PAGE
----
Light Meters: Why or Why Not?

light meter is a device used to measure the amount of light. In photography, a light meter is often used to determine the proper exposure for a photograph. (Wikipedia)

You may have noticed that on our recommended gear page, there isn't anything about which light meter you should buy. So you might wonder, which one do we recommend? The answer: none! Why? Your camera already has a light meter built in. (Take a look at this video on YouTube if you don't know what a hand-held light meter is or how it works.)

Using a separate device will take one more step to check the metering: you'll have to walk back and forth from the camera to the client, changing your camera settings and then metering again. When you just use the light meter in your camera you can simply stand behind the camera, change the settings and then look at the LCD screen to see what the picture looks like. You will need to do the light testing whether you use your camera's meter or a separate one, so the question becomes, Do you want to get the reading from your testing on your camera's LCD screen or do you want it to be on a different device? Sekonic is one that a lot of people use, but Jim and Dustin both recommend NOT buying and using a separate light meter.

So you might ask, Then why do they even sell light meters? If you were a photographer from back in the days of film, you couldn't see what was going to happen in your photo once you hit the shutter button. Therefore, it was very necessary to have a light meter to give you information about your picture. But now that we have such advanced digital technology it is simple to just look at the back of the camera and you get all the information you need. Additionally, remember that when you are taking portraits, you don't want to waste your client's time metering the light (or anything else!). Minimize the fiddling and twiddling you do with your camera while you are in the presence of your client. If you are always fiddling and changing things, your clients lose patience (especially little kids) and then they will have a bad experience which translates to bad business for you. Know your gear, whatever it is, to minimize the amount of time you spend worrying about that in front of your client.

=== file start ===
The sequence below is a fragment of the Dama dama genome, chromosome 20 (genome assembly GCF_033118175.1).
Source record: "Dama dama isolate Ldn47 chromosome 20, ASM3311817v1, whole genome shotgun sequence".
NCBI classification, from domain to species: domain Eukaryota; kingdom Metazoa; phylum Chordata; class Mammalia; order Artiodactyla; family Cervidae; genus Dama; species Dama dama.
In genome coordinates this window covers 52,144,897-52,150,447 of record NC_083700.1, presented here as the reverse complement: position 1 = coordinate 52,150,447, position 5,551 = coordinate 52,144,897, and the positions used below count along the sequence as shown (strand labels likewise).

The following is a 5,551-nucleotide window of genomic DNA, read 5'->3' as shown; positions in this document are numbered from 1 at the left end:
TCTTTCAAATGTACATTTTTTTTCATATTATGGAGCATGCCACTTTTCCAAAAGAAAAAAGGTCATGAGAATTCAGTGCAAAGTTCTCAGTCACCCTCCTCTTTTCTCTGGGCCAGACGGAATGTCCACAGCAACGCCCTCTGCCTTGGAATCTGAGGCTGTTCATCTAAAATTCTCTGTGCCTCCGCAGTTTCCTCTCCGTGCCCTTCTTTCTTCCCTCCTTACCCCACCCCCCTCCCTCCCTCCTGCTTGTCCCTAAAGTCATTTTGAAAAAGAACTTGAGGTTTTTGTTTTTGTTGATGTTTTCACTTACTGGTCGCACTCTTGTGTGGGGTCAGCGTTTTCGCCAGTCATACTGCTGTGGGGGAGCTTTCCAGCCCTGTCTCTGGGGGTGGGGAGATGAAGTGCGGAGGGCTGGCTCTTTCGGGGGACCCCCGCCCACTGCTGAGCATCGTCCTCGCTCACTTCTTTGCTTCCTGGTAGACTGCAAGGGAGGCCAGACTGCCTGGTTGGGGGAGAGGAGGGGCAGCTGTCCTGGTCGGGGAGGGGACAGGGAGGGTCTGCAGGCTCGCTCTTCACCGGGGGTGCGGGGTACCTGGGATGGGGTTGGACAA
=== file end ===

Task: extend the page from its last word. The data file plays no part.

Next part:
2 thoughts on “Light Meters: Why or Why Not?”

  1. This opinion is dependent on the accuracy of the screen on the back of your camera. The brightness of the screen can have a pretty large range of brightness adjustability. While it is possible to make an adjustment that you are comfortable with as a match to your exposure, it still requires adjusting to get it right.

    Once you have it right, you have to deal with the difference in perceived brightness of the screen, due to the ambient lighting. In a very bright environment, the screen is almost worthless in evaluating the exposure of your camera.

    I’m not necessarily an advocate of relying on a light meter exclusively, it’s a nice tool that will put you in a reliable zone for the proper exposure. It’s also extremely useful in balancing your various light sources.

    The light meter in most cameras works just fine, it’s the link to the LCD screen that causes errors in adjustment. With that in mind, I’d recommend a simple, inexpensive light meter as a tool to help achieve the exposure you want.

  2. This article was obviously written by someone that is not informed. First off the light meter on the camera is a reflective meter, which often lies. A proper light meter offers a reflective too, but also the much better and accurate Incidence meter.

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